Sunday, December 14, 2008

Sailing With Dogs

East Hollandes Cays. San Blas, Panama, Thanksgiving 1999.

We got a dog shortly after we got married. My wife started to get faxes at work (we didn't use the Internet in those days if you can imagine) and pictures of dogs started to appear. We went to the pound and I found Emma, scheduled to be executed Sunday because her three weeks in isolation were up and her kennel cough wouldn't go away. It was Friday evening and I left her in jail to return Saturday to save her. We lived together for almost 14 years. we sailed together too:
On passage Mexico to El Salvador. 1999

After we'd had Emma Goldman for a while, a neighbor's dog came visiting while we were gardening at our Santa Cruz, California home one summer afternoon and he flopped in my wife's lap. Eugene Debs belonged to a neighborhood teenager (he called him "Bullet") whose single mother was exhausted and hated us for loving her dog more than she did. Eventually they agreed he was better off with us than with them and Emma Goldman got her soul mate Eugene Debs. They were inseparable till he died five years later of liver cancer. Sea of Cortez, Baja California, Mexico November 1998.
We decided to take off sailing in our Gemini catamaran and clearly we weren't going to be crossing the South Pacific not least because the distances are vast, requiring weeks at sea. Then when one arrives on some micro-speck in the middle of nowhere... every single country except the French Islands (and Palau, oddly) enforce an animal quarantine prior to entry...besides we speak Spanish so Central America was our goal, by default. The dogs? They had to come too of course. So off we went, leaving Santa Cruz, California in August 1998, bound for Key West.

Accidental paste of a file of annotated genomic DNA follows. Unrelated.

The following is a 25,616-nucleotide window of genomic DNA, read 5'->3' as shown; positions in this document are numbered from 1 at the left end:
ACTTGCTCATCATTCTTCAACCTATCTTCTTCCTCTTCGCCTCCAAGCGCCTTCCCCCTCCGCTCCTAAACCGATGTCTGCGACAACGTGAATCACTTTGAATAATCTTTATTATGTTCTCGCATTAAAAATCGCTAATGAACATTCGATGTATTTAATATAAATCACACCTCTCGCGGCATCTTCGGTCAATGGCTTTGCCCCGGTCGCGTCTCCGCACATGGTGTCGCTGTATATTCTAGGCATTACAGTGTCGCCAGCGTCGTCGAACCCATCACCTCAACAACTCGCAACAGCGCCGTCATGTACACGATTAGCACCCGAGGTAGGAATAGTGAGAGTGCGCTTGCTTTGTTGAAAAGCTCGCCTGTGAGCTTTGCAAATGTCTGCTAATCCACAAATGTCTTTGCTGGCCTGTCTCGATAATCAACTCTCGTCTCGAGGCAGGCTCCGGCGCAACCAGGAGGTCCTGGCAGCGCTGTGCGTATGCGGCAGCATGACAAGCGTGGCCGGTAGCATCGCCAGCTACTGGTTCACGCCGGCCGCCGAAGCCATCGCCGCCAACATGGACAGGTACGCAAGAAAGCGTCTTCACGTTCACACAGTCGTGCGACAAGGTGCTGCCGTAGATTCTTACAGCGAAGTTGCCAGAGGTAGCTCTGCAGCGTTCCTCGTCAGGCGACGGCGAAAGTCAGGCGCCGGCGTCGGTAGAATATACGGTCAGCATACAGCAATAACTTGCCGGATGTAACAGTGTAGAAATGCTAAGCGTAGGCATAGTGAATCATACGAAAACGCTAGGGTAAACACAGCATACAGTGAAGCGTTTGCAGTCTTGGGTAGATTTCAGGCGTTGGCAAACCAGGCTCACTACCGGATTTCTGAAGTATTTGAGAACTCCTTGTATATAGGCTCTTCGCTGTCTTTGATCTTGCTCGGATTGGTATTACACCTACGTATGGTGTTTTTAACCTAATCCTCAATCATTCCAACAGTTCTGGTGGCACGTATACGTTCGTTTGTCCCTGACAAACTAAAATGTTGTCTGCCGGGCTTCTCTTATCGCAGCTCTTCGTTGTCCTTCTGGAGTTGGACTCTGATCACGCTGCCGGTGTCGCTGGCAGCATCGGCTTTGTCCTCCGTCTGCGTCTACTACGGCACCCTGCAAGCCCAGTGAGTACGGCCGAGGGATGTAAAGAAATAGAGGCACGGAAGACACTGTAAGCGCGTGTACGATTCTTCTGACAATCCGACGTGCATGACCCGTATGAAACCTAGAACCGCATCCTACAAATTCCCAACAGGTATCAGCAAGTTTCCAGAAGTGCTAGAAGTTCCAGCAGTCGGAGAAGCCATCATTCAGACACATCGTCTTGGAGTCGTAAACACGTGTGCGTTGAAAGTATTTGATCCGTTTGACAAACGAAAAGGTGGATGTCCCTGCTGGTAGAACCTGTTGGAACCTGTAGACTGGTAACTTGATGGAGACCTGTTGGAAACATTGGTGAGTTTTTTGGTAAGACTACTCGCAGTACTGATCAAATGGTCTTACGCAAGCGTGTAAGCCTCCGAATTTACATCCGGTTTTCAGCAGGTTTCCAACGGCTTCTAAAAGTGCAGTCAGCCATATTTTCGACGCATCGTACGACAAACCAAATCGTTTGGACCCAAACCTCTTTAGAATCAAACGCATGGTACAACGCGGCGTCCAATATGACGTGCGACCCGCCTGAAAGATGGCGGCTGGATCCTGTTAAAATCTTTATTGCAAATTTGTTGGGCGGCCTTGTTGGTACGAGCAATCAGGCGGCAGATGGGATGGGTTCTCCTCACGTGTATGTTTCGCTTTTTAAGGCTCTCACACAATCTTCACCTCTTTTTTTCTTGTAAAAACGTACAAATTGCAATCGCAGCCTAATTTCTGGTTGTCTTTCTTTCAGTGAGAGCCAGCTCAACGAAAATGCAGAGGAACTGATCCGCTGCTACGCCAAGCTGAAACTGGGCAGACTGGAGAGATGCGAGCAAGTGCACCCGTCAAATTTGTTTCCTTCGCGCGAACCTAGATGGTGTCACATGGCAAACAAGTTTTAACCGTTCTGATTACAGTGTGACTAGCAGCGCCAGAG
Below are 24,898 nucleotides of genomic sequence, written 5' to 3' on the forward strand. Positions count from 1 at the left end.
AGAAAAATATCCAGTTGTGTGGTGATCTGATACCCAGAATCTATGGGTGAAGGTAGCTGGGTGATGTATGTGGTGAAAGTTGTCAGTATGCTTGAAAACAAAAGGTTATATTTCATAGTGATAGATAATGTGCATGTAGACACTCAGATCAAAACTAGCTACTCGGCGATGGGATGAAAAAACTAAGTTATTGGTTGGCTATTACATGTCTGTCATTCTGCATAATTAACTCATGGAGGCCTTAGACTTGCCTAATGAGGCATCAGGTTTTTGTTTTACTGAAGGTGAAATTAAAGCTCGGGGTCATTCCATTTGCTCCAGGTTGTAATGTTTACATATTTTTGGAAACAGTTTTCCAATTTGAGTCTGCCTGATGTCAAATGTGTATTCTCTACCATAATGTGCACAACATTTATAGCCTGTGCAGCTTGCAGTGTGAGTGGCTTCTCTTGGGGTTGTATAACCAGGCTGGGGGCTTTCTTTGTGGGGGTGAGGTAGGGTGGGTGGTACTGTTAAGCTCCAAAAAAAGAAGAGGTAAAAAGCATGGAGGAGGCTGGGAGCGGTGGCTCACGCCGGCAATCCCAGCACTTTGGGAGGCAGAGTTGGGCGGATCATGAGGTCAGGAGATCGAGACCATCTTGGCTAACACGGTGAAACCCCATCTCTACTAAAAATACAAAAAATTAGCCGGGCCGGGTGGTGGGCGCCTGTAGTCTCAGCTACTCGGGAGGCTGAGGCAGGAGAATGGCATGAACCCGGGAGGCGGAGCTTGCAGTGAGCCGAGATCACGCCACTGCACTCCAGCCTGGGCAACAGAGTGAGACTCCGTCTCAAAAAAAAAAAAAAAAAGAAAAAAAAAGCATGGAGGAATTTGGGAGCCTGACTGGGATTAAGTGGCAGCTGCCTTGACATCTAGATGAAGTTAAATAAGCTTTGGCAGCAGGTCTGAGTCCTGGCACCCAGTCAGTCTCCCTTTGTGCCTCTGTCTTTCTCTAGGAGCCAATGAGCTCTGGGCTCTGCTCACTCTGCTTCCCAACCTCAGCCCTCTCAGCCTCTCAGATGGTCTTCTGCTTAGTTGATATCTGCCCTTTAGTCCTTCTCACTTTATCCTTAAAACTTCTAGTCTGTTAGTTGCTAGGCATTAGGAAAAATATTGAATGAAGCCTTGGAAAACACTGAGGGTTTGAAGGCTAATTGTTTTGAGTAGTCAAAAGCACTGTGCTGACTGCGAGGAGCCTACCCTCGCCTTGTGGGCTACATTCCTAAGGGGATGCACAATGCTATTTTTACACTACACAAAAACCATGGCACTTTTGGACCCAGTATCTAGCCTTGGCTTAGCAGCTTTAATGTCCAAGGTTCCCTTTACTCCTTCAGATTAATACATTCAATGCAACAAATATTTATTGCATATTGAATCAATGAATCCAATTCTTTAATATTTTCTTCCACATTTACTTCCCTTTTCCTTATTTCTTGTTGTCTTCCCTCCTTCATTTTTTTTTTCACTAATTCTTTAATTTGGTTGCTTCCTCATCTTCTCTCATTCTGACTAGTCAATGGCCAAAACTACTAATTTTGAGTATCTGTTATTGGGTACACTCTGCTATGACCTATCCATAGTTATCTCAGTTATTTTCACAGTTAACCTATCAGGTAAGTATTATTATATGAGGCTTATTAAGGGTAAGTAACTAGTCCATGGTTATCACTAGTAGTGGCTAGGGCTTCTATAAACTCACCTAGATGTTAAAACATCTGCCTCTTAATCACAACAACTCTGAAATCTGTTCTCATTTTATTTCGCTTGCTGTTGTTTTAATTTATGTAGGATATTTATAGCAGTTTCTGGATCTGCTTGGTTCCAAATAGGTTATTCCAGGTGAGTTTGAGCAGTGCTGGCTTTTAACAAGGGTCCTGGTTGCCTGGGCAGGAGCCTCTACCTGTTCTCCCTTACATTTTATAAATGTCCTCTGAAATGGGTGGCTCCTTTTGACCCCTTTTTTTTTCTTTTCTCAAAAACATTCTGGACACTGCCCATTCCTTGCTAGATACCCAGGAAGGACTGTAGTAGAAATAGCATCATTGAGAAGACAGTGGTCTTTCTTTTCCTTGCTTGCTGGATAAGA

Cuba's North Coast Inside The Reef. February 2000
It was tough sailing with two large dogs for a number of reasons. The Pacific Ocean is enormous, stretching ten thousand miles at it's widest and this distance, even when one isn't crossing it, produces a monstrous swell that crashes on American beaches in huge curling waves. Landing the dogs was an operation constantly fraught with peril. We tried to seek out coves and bays where we could find a quiet spot to rush the dinghy ashore with a chance of landing safely. Our arrival in the Caribbean after transiting the Canal was a relief as even though sailing weather got tougher there was the prospect of much easier beach landings.
Approaching Miraflores Locks, Panama, Summer 1999
The other thing about sailing with dogs is that they hate peeing on the boat and we tried to re-train them to go in the cockpit or on the deck- anywhere! They resolutely refused. Thus we tried to keep our hops as short as possible making it tough to drift under light winds and take our time. each passage was carefully timed requiring the use of the engine every time our speed dropped. Landings in new countries required we find a quiet spot to anchor first so the dogs could get ashore and relieve themselves so that later when we waited for customs they could snooze, relaxed and relieved on the boat. Frequently in anchorages we found ourselves going ashore no matter what the weather to walk the dogs while our neighbors snugged down below decks and watched in wonder as we tramped around amusing our animals.
Rinsing Debs Off. Cuba February 2000